Who is likely to cheat on their partner? Can it be predicted?
Well, yes, says human dynamics coach Matthew Hussey, author of The New York Times bestseller Get the Guy, it can.
In a recent interview with Business Insider magazine, Hussey, who specialises in relationship strategies, outlined the three personality types most susceptible to infidelity. (And, for the record, even those in open relationships can cheat; infidelity is defined as anything that breaches mutually agreed boundaries.)
A cheater, Hussey said, is likely to be:
a. A narcissist,
b. Insecure, or
This all seems reasonable. Narcissists depend on others for “narcissistic supply”, and are well known for their manipulative behaviour. It is hardly surprising that they are prone to cheating on their partners, as they are notoriously lacking in guilt or remorse.
The rest, too, makes perfect sense. Insecure people require a great deal of approval, and so are vulnerable to cheating if their partners aren’t fulfilling their deep well of need. And selfish people only consider themselves, so aren’t deterred by the hurt they will cause their partners.
So, we know which types of people are most likely to cheat. Which types of people, then, are most likely to be cheated on? Hussey doesn’t cover this, but I can answer for him:
How do I know this? Well, let’s consider the stats. Most estimates suggest that 70 per cent of all marriages are affected by infidelity. Up to 60 per cent of men and 45 per cent of women admit to having been unfaithful. That’s a lot of selfish, narcissistic, insecure people.
There are numerous scientific theories explaining infidelity: monogamy is “unnatural”; it is in our genetic code; our brain wiring predisposes us to cheat. But ultimately these explanations are irrelevant, because if we were committed enough, if we were selfless enough, if we were secure enough, we wouldn’t act on our deep-seated urges.
But this, of course, is nonsense. Sexual desire and romantic love are powerful forces, so fearsome that virtually every religion prescribes and proscribes sexual behaviours. If we were all deeply secure and completely selfless, we might be better equipped to resist, but human beings simply aren’t built that way.
We may not all be narcissists, but we can all be insecure and selfish. Insecurity is not a set characteristic, but can wax and wane over a lifetime. We may feel secure in ourselves and our relationships for a time, and be thrown for six after a major life crisis: a job loss, for example, or a birth, or bereavement. We may be happily married or partnered for years, then find ourselves craving attention and validation and sexual excitement.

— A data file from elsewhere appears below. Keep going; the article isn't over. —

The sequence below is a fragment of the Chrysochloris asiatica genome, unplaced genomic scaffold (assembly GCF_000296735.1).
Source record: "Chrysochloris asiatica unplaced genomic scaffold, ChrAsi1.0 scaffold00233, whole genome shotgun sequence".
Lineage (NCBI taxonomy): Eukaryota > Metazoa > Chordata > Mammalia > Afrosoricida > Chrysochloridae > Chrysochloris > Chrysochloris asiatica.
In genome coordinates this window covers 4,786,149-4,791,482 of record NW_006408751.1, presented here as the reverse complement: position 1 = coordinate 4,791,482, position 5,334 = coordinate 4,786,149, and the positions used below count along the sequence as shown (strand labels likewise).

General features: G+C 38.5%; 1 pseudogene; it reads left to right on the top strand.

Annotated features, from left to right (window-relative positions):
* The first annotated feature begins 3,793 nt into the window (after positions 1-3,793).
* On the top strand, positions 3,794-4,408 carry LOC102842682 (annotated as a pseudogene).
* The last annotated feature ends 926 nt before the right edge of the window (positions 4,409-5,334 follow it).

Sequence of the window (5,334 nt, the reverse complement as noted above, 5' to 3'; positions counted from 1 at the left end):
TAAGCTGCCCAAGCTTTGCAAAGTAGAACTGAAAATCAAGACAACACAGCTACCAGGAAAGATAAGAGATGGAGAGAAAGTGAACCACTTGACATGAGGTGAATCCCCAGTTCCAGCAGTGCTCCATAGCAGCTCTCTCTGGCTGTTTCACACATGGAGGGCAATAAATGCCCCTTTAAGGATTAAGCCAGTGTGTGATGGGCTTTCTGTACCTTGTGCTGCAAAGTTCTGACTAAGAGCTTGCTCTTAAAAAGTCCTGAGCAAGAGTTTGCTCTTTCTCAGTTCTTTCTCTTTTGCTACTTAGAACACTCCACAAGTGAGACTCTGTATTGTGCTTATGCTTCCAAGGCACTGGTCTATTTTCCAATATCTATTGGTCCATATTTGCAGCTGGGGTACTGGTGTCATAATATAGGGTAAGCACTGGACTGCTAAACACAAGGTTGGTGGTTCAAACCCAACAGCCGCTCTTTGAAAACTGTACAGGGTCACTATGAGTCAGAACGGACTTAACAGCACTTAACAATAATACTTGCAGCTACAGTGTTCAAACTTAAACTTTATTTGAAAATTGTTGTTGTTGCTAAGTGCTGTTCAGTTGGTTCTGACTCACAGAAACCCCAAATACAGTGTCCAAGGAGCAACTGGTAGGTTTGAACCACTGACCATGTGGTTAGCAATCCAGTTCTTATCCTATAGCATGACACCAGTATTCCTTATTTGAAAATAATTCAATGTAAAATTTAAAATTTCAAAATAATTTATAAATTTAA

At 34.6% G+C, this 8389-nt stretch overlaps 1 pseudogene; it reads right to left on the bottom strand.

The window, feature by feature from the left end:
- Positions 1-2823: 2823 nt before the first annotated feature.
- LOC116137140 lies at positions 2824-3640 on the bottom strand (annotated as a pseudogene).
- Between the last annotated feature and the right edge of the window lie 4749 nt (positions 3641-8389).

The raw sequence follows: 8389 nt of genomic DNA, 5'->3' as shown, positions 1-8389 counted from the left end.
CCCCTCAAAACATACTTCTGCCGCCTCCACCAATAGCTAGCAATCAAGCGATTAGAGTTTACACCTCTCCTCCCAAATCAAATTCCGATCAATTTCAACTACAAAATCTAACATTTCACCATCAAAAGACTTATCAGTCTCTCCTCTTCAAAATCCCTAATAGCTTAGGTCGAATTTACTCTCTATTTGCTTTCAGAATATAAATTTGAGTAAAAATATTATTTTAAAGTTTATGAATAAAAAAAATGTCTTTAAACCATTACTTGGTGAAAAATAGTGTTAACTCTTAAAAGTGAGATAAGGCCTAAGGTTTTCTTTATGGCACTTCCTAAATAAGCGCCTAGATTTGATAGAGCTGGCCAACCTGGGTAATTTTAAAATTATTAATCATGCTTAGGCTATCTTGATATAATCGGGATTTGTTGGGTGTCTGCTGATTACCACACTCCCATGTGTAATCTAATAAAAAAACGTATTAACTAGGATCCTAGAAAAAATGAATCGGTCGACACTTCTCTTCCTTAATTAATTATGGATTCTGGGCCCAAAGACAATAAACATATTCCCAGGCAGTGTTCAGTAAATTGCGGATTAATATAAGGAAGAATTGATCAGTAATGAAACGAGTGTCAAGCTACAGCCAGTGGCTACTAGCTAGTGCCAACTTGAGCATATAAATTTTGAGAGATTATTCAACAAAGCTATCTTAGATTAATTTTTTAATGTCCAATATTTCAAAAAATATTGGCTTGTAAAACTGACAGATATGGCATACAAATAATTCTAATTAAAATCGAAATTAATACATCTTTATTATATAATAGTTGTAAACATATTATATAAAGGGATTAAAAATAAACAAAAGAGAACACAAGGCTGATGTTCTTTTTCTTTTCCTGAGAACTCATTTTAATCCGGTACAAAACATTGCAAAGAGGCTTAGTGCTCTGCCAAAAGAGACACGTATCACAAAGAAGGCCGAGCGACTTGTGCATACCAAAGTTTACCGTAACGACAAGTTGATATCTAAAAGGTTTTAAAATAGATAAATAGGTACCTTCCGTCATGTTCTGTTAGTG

And we all can be self-serving. The most altruistic of human beings can give in to temptation, and this doesn’t always indicate a poor moral compass. Being committed to one’s partner may increase one’s willpower, but may not be enough to ensure that willpower’s success.
Temptation is everywhere. A huge risk factor for cheating is, simply, opportunity. We live in an age in which everyone is connected, all the time. We can have a fleeting conversation in the street and connect on social media minutes later. We can be at home alone and be flirting with someone online. We can fall in love with a stranger from the comfort of our own kitchen.
Now, I’m not an apologist for cheaters. I see married men on dating sites and I want to reach through my phone and slap their faces. The consequences of infidelity can be devastating, leading to what many mental health professionals refer to as Post Infidelity Stress Disorder.
But if there is one thing I have learnt over the years, watching friends survive or implode after infidelity, it’s that there is no “type”. Anyone can cheat, and anyone can be cheated on.
And so maybe, just maybe, we need to change our paradigm about infidelity. Maybe we need to stop regarding it as aberrant behaviour – one perpetrated by narcissists, and the selfish, and insecure – and see it as a common feature of marriage. Maybe we need to stop being so shocked when it does happen to us, and start developing strategies for moving on through it.
Because all this analysis won’t change a thing. About 70 per cent of couples will tell you that.